Thorpe and the lost weekend…

5 Dec

British politics has attracted some odd people over the years. None perhaps odder than Jeremy Thorpe. Remember this , as some MPs are currently trying to avoid the real issue ( as he did as well ) , as Menzies-Campbell is talking of his “ enforced resignation..” as Clegg is reminiscing, even as more scandal and tales may come out, remember Thorpe is one of the most scandalous and devious leaders there ever was.

I predict many will try and sidestep the issue that Thorpe was in trouble because of his sexuality. He wasn’t then and isn’t now. There’s more to it than that. There had been a rather Father Ted-esq incident of electoral expenses resting in his account, a directorship of a failed bank , the potential cover up of Smith, the sexual relationships …and then the conspiracy to murder charge. Thorpe in his awful memoirs concentrates on the legal performance, never really addresses the charge and it reads like a dull law report. The rest of the book reads like a dull memoir.

Thorpe played a role in one of the oddest episodes of 70s politics though. British politics lost weekend in March 74. Heath in Number 10, hoping to cobble a majority together with the Liberals, while Wilson (whose Labour party had the most seats) sat outside. Patiently telling anyone that he wouldn’t form a coalition with anyone else and leaving Heath to “swing in the wind”.

What went on between Thorpe and Heath however is unclear. Thorpe claims to never have asked for coalition and never raised offices. Heath heard something different. That gossip of old, Clark writes of an offer of the Home office. He also believes the special branch dossier would have been clear about Thorpe’s personal life. What is clear is that Thorpe asked for PR but had no real strategy for achieving it. Steele, who was his chief whip ( and was more guarded in his own memoirs on Thorpe’s personal issues), knew nothing of Thorpe’s visit to Number 10 until he heard it on the radio …and also that he was going too.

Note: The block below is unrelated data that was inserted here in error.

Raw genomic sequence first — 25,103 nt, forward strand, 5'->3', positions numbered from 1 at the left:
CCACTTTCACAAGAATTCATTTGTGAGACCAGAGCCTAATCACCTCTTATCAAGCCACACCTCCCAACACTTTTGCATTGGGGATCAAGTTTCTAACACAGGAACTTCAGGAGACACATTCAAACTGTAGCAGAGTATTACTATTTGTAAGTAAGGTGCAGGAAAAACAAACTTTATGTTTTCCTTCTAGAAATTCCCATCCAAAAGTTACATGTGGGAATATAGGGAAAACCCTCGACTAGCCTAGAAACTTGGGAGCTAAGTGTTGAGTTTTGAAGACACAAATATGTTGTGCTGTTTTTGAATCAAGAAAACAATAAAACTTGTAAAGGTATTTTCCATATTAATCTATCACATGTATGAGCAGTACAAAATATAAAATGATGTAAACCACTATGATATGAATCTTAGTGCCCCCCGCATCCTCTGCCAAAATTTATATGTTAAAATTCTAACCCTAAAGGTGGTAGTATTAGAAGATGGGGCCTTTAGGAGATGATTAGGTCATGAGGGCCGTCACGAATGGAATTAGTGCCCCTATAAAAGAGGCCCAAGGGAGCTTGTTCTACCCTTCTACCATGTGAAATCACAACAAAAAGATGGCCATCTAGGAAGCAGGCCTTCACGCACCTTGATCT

A more rounded view of the negotiations, and it is clear they were, comes from the Armstrong memorandum. Robert Armstrong head of the private office and key contact with the Palace. Armstrong gives a tale of broken telephones, lunches at the giulietta romeo in Soho, more lunches, the wonderful “it was not a happy occasion “comment about a leaving drink. However the real thing is that the Liberals were completely underprepared in how to negotiate or what to negotiate for, had no strength or proposals and the Conservatives understood the stark reality that without the numbers you’re doing something other than “swinging” in the wind.

Heath was clearly advised by Armstrong to offer a cabinet post to Thorpe and maybe one other this was offered and Thorpe discussed the favourite 70s parrot of a grand coalition.

Thorpe backtracks after the meeting and puts electoral reform above the economy and wants Heaths head as the price of coalition. Heath doesn’t give much ground in the next meeting but offers the wet lettuce of a speaker’s conference on electoral reform.  And there it ends…Thorpe had no blueprint and no mandate from his party. How different 2010 seems in comparison.

References

Alan Clark The Tories

Jeremy Thorpe In My Own Time

Davis Steele Against Goliath

Robert Armstrong’s Events Leading to the resignation of Mr Heaths Administration March 1974 from the National Archives.

Peter Hennessy Muddling Through.

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